2. Allanah St.Louis says

    thank you for this!
    I’ve been using RTA with my eldest (almost done!) and was looking to make exactly this game. Your printables have saved me quite a bit of time!

    • Anna Geiger says

      I’m so glad to hear it, Allanah! I still have to finish these — two more sets to go. Feel free to send suggestions of other printables you’re interested in. I’m not always able to do what readers suggest, but if I have time and I think a lot of people could use it, I am often able to follow up on suggestions.

  3. Deborah says

    Thank you for all the work mats and other learning tools that you share with us. We all have different talents and it is wonderful that you share your knowledge and expertise with teachers and moms that are not talented in the creation dept.
    Thank you Anna.

  4. Ashley says

    Thanks soooo much for making homeschooling so much fun!!! My 2 yr-old is learning how to read and these mats are perfect for him. He LOVES them! I started with the first 2 mats and am back to print more since he has can identify those sounds fairly well. You and This Reading Mama are my absolute FAVORITE educational bloggers! Please keep the wonderful games coming! My kids love them so much they scream with delight whenever we do them, and Saturdays at home are spent “playing” them.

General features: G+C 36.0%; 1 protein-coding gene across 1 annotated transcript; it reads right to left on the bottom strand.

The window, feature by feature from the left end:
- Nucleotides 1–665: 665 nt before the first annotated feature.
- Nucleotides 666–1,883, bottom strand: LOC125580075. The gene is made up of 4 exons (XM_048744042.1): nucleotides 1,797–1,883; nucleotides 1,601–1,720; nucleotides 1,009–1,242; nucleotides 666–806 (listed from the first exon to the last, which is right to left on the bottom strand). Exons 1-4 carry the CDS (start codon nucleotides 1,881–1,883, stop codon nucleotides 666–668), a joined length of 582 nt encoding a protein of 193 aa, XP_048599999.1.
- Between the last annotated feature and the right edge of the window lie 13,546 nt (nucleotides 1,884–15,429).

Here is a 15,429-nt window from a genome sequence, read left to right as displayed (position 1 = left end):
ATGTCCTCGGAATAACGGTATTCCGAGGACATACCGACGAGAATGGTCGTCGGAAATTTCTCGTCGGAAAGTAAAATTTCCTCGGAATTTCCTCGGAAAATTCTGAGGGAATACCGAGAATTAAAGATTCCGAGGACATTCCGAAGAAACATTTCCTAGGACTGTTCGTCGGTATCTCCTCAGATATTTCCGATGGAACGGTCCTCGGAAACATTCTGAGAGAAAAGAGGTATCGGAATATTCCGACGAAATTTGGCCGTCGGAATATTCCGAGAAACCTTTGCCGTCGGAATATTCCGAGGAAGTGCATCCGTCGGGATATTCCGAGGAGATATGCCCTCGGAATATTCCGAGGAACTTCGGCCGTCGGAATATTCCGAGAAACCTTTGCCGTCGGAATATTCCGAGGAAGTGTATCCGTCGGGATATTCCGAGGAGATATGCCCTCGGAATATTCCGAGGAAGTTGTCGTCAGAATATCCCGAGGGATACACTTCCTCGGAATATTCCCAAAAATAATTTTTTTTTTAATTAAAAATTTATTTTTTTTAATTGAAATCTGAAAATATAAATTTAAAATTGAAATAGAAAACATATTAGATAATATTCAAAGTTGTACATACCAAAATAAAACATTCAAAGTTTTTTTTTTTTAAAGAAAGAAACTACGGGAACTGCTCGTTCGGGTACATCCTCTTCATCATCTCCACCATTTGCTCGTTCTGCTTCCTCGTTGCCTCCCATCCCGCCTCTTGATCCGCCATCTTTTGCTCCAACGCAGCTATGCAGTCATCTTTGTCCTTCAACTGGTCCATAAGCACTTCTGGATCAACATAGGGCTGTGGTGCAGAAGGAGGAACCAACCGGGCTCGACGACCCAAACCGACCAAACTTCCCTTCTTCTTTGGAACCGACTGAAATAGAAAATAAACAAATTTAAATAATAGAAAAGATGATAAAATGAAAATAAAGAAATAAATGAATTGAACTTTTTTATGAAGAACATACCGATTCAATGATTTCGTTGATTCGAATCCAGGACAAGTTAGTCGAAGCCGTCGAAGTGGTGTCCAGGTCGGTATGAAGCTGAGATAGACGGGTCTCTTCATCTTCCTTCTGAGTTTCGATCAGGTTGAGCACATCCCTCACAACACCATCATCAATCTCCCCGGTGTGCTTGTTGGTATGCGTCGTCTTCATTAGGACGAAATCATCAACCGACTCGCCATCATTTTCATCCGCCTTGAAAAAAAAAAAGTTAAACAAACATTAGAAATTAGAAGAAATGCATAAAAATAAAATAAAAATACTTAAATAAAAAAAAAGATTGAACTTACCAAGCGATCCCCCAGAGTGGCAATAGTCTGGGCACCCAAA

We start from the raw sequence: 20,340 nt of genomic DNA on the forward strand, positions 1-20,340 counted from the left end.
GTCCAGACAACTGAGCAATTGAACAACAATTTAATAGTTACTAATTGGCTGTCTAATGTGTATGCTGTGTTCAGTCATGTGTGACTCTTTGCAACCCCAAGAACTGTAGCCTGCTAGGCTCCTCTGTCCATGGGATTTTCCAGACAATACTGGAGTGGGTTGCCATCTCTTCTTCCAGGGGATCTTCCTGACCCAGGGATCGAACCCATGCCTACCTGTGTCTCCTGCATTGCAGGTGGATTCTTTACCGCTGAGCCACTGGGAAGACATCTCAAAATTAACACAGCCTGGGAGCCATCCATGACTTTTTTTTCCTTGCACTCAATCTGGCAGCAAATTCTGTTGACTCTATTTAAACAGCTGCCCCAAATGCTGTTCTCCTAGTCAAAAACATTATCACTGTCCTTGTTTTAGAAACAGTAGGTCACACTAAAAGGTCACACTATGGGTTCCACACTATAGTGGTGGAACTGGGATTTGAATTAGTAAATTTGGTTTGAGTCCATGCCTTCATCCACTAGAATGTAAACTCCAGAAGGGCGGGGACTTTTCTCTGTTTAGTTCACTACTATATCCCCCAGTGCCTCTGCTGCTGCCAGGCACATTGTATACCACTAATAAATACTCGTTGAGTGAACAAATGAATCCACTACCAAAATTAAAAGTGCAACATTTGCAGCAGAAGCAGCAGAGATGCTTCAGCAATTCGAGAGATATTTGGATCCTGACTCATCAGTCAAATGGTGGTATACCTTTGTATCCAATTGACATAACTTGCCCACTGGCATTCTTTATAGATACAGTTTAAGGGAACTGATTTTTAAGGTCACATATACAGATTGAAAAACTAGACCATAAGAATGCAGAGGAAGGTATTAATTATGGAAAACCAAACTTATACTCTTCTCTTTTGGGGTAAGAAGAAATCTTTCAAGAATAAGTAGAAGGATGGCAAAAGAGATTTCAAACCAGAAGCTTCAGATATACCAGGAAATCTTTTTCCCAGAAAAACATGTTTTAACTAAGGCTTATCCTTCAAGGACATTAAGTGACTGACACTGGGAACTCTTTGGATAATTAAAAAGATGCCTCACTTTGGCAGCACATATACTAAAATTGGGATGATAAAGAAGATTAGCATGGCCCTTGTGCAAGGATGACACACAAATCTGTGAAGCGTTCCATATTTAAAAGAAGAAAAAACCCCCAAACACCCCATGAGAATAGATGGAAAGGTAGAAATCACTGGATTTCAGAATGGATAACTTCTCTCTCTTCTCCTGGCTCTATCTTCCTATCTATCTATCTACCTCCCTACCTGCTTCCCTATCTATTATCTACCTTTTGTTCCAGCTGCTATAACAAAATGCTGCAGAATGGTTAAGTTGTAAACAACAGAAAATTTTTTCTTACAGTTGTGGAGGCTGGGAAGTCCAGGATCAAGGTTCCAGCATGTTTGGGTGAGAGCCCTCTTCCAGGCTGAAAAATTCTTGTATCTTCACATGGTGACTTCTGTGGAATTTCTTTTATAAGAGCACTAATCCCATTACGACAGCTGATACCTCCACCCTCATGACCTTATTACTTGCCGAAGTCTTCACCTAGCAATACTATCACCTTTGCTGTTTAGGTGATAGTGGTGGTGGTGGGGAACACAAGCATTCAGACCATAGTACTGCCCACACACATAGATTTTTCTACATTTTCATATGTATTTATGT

• Anna Geiger says

      Yay, I’m so glad to hear that these are fun for you little one, Ashley! This Reading Mama is my favorite educational blogger too and a very dear friend. :) We’ve got a baby coming soon, but my hope is to keep things going here, just at a slightly slower pace until I start getting rest again. :)

  5. Jenn says

    Call me silly, but I’m getting confused. On Mat #22, there are words with “X”, however they aren’t beginning sounds of the word like the mat is working on, but actually the ending sound (fox, six). Am I missing something? There are a few like this. Thanks!

    • Anna Geiger says

      Yes, letter x is tricky. Because it never makes the /ks/ sound at the beginning of words, I chose to include it as the ending sound in this set of printables. That way kids really get used to the sound it makes. Sometimes I wish we didn’t have the letter x- it always makes these printables more complicated. :)